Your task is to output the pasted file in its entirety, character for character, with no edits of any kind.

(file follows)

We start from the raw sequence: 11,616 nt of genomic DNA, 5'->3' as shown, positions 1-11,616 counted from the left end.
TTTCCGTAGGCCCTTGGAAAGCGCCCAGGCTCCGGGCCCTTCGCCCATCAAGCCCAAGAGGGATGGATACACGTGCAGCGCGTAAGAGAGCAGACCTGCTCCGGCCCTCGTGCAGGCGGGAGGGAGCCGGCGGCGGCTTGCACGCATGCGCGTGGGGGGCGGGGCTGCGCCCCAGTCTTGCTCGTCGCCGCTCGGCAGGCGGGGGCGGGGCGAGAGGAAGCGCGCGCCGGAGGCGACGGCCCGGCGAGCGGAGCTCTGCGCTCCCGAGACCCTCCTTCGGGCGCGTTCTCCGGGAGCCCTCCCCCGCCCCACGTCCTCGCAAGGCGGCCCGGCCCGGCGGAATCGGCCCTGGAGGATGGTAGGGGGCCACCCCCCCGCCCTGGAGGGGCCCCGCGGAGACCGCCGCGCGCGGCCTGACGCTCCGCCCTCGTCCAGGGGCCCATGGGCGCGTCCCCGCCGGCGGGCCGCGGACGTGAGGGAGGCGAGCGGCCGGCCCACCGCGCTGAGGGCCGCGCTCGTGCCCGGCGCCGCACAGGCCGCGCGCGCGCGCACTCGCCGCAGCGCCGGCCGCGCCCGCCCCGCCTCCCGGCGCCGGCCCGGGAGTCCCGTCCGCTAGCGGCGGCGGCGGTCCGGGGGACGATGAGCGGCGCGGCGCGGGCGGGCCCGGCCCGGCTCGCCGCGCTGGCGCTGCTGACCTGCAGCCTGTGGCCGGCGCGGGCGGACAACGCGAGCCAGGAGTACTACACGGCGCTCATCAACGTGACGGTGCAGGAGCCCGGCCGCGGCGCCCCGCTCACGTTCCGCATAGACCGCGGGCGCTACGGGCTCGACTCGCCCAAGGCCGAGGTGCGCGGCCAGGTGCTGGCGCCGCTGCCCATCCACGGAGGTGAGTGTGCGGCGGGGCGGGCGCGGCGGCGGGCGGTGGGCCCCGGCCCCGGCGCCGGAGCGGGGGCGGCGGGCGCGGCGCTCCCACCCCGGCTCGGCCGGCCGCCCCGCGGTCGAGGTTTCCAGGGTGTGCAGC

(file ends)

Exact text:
We start from the raw sequence: 11,616 nt of genomic DNA, 5'->3' as shown, positions 1-11,616 counted from the left end.
TTTCCGTAGGCCCTTGGAAAGCGCCCAGGCTCCGGGCCCTTCGCCCATCAAGCCCAAGAGGGATGGATACACGTGCAGCGCGTAAGAGAGCAGACCTGCTCCGGCCCTCGTGCAGGCGGGAGGGAGCCGGCGGCGGCTTGCACGCATGCGCGTGGGGGGCGGGGCTGCGCCCCAGTCTTGCTCGTCGCCGCTCGGCAGGCGGGGGCGGGGCGAGAGGAAGCGCGCGCCGGAGGCGACGGCCCGGCGAGCGGAGCTCTGCGCTCCCGAGACCCTCCTTCGGGCGCGTTCTCCGGGAGCCCTCCCCCGCCCCACGTCCTCGCAAGGCGGCCCGGCCCGGCGGAATCGGCCCTGGAGGATGGTAGGGGGCCACCCCCCCGCCCTGGAGGGGCCCCGCGGAGACCGCCGCGCGCGGCCTGACGCTCCGCCCTCGTCCAGGGGCCCATGGGCGCGTCCCCGCCGGCGGGCCGCGGACGTGAGGGAGGCGAGCGGCCGGCCCACCGCGCTGAGGGCCGCGCTCGTGCCCGGCGCCGCACAGGCCGCGCGCGCGCGCACTCGCCGCAGCGCCGGCCGCGCCCGCCCCGCCTCCCGGCGCCGGCCCGGGAGTCCCGTCCGCTAGCGGCGGCGGCGGTCCGGGGGACGATGAGCGGCGCGGCGCGGGCGGGCCCGGCCCGGCTCGCCGCGCTGGCGCTGCTGACCTGCAGCCTGTGGCCGGCGCGGGCGGACAACGCGAGCCAGGAGTACTACACGGCGCTCATCAACGTGACGGTGCAGGAGCCCGGCCGCGGCGCCCCGCTCACGTTCCGCATAGACCGCGGGCGCTACGGGCTCGACTCGCCCAAGGCCGAGGTGCGCGGCCAGGTGCTGGCGCCGCTGCCCATCCACGGAGGTGAGTGTGCGGCGGGGCGGGCGCGGCGGCGGGCGGTGGGCCCCGGCCCCGGCGCCGGAGCGGGGGCGGCGGGCGCGGCGCTCCCACCCCGGCTCGGCCGGCCGCCCCGCGGTCGAGGTTTCCAGGGTGTGCAGC